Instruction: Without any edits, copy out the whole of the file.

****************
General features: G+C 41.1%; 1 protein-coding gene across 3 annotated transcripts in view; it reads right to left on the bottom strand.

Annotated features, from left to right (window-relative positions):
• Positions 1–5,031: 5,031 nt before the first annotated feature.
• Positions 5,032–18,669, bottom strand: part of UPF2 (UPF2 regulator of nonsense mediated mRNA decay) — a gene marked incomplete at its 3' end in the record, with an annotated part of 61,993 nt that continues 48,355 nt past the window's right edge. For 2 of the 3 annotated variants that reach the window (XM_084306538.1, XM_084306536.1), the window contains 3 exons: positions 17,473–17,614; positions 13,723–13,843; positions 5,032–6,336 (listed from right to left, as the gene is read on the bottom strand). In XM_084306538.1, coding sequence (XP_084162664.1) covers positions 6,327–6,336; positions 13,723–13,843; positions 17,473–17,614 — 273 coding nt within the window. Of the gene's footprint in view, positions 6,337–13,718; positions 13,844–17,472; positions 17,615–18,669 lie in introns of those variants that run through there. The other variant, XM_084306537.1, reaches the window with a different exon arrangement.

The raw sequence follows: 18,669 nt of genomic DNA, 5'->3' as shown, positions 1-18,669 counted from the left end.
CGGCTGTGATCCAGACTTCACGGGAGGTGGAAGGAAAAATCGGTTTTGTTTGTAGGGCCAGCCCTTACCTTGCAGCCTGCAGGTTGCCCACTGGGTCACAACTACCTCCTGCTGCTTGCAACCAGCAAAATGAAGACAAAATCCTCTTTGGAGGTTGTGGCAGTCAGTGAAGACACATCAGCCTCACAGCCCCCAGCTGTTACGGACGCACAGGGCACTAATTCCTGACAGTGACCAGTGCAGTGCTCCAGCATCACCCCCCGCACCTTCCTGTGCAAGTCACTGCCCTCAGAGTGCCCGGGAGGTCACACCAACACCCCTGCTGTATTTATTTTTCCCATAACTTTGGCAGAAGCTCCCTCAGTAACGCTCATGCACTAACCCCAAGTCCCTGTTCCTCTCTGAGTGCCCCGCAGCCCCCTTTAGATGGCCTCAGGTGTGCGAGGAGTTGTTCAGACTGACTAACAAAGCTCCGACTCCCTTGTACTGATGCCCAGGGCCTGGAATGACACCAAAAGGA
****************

General features: G+C 41.1%; 1 protein-coding gene across 3 annotated transcripts in view; it reads right to left on the bottom strand.

Annotated features, from left to right (window-relative positions):
• Positions 1–5,031: 5,031 nt before the first annotated feature.
• Positions 5,032–18,669, bottom strand: part of UPF2 (UPF2 regulator of nonsense mediated mRNA decay) — a gene marked incomplete at its 3' end in the record, with an annotated part of 61,993 nt that continues 48,355 nt past the window's right edge. For 2 of the 3 annotated variants that reach the window (XM_084306538.1, XM_084306536.1), the window contains 3 exons: positions 17,473–17,614; positions 13,723–13,843; positions 5,032–6,336 (listed from right to left, as the gene is read on the bottom strand). In XM_084306538.1, coding sequence (XP_084162664.1) covers positions 6,327–6,336; positions 13,723–13,843; positions 17,473–17,614 — 273 coding nt within the window. Of the gene's footprint in view, positions 6,337–13,718; positions 13,844–17,472; positions 17,615–18,669 lie in introns of those variants that run through there. The other variant, XM_084306537.1, reaches the window with a different exon arrangement.

The raw sequence follows: 18,669 nt of genomic DNA, 5'->3' as shown, positions 1-18,669 counted from the left end.
CGGCTGTGATCCAGACTTCACGGGAGGTGGAAGGAAAAATCGGTTTTGTTTGTAGGGCCAGCCCTTACCTTGCAGCCTGCAGGTTGCCCACTGGGTCACAACTACCTCCTGCTGCTTGCAACCAGCAAAATGAAGACAAAATCCTCTTTGGAGGTTGTGGCAGTCAGTGAAGACACATCAGCCTCACAGCCCCCAGCTGTTACGGACGCACAGGGCACTAATTCCTGACAGTGACCAGTGCAGTGCTCCAGCATCACCCCCCGCACCTTCCTGTGCAAGTCACTGCCCTCAGAGTGCCCGGGAGGTCACACCAACACCCCTGCTGTATTTATTTTTCCCATAACTTTGGCAGAAGCTCCCTCAGTAACGCTCATGCACTAACCCCAAGTCCCTGTTCCTCTCTGAGTGCCCCGCAGCCCCCTTTAGATGGCCTCAGGTGTGCGAGGAGTTGTTCAGACTGACTAACAAAGCTCCGACTCCCTTGTACTGATGCCCAGGGCCTGGAATGACACCAAAAGGA